The Loneliness of Leadership
by Tamela Spicer, Dorothy A. Johnson Center for Philanthropy
Being an executive director can be a lonely job. It’s an ongoing balance of leading and following. There are times when a leader needs to guide or teach their board of directors or staff how to be more effective, while at other times the executive director is following the leadership and direction of their board, whether it’s implementing a strategic framework or navigating the organization toward annual goals. There are staff and volunteers to lead, donors to develop, and a variety of community stakeholder relationships to navigate.
Yet leading a nonprofit also has great rewards. Mission-driven organizations provide deep job satisfaction and the ability for community impact. It’s a complex role — one that needs the ongoing learning and support that executive coaching can provide.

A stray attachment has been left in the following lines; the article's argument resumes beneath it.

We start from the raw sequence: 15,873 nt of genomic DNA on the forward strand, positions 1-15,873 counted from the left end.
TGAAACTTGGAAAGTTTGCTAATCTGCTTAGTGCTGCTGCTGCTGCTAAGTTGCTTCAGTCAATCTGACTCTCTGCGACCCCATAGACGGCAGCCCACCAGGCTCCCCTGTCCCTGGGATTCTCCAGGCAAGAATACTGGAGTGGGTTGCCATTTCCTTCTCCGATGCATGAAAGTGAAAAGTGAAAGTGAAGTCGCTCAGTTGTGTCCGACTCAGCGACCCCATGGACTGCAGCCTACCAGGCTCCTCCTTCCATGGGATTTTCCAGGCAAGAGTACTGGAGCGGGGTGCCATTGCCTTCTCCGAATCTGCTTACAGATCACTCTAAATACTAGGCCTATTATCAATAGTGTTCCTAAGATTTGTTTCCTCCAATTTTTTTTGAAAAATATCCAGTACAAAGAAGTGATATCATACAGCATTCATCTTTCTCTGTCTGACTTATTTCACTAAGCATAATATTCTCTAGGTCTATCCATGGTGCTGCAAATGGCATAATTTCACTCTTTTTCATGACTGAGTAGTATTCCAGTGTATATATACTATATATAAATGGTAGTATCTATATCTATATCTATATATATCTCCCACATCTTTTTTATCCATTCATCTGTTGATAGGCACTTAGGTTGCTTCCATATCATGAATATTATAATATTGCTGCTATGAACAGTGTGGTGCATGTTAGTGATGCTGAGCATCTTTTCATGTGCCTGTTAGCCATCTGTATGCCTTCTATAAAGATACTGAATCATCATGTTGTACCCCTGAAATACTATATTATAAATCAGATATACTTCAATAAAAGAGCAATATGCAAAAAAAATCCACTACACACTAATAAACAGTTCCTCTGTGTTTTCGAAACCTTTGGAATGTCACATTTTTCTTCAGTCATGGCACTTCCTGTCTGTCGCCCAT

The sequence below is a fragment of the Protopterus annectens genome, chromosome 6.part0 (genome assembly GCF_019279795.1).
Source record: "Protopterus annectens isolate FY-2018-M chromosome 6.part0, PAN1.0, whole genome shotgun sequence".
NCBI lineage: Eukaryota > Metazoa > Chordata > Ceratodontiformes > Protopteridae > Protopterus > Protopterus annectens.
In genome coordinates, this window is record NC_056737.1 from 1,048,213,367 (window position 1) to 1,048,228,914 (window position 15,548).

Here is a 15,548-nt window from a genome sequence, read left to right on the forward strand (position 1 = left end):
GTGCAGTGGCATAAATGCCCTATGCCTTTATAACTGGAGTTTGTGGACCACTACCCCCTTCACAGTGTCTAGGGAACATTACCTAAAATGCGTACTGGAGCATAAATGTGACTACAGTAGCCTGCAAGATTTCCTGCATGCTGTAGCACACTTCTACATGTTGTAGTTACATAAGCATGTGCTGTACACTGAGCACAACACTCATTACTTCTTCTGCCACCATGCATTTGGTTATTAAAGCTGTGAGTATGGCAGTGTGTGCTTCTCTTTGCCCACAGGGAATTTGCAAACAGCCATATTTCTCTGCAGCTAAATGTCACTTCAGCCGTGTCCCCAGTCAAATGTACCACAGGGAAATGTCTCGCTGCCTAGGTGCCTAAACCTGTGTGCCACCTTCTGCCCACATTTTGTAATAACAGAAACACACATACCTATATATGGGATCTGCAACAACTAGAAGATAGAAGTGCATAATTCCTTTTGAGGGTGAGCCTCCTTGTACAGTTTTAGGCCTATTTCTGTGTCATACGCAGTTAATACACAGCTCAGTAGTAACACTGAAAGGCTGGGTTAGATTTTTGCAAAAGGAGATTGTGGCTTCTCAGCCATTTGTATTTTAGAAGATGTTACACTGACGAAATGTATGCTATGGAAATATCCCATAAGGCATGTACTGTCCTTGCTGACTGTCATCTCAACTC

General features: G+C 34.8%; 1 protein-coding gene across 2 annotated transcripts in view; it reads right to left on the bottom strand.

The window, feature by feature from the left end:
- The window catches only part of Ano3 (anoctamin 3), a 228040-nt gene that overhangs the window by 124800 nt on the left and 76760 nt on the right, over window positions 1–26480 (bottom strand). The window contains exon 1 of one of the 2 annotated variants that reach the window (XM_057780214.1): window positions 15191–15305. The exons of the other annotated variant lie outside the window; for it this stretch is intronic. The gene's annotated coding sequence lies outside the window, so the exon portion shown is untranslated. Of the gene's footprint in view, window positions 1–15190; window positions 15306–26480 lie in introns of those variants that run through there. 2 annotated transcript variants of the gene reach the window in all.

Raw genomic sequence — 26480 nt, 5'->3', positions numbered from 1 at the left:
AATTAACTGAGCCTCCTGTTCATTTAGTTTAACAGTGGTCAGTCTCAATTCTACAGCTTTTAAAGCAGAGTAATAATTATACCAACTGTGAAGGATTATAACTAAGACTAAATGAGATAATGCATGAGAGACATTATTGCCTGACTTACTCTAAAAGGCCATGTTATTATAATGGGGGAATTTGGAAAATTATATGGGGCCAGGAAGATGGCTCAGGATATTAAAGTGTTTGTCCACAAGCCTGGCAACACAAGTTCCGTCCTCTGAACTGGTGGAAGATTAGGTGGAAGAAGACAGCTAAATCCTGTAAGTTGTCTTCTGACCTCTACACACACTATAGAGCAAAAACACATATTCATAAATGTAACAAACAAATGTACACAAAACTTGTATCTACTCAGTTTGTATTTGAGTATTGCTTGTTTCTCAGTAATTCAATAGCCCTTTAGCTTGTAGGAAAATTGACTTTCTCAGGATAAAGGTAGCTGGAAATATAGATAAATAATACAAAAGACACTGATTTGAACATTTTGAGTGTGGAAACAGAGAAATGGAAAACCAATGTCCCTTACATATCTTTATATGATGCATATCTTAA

Coaching is a creative, thought-provoking partnership between the coach, the executive, and in our case, the cohort. At the Johnson Center, our coaching philosophy is a cross between probative discovery and strategic advising. Designed to build on both the personal and organizational strengths of participants, executive coaching enables nonprofit leaders to work through challenges and develop skills.
Executive coaching in the context of a peer group has the added benefit of providing support that can last far beyond the coaching experience. The coaching group provides a unique perspective that can help build leadership skills, deepen empathy, and increase productivity.
Join the eight-week journey beginning February 6, 2019. The coaching group will meet every Wednesday morning from 9:30 to 11 a.m. Space is limited — sign up today!
Tamela Spicer, M.A.is the program manager for nonprofit services at the Dorothy A. Johnson Center for Philanthropy at Grand Valley State University. She works primarily with faith-based clients, and specializes in organizational structure, fund development, and strategic planning. Learn more about Tamela.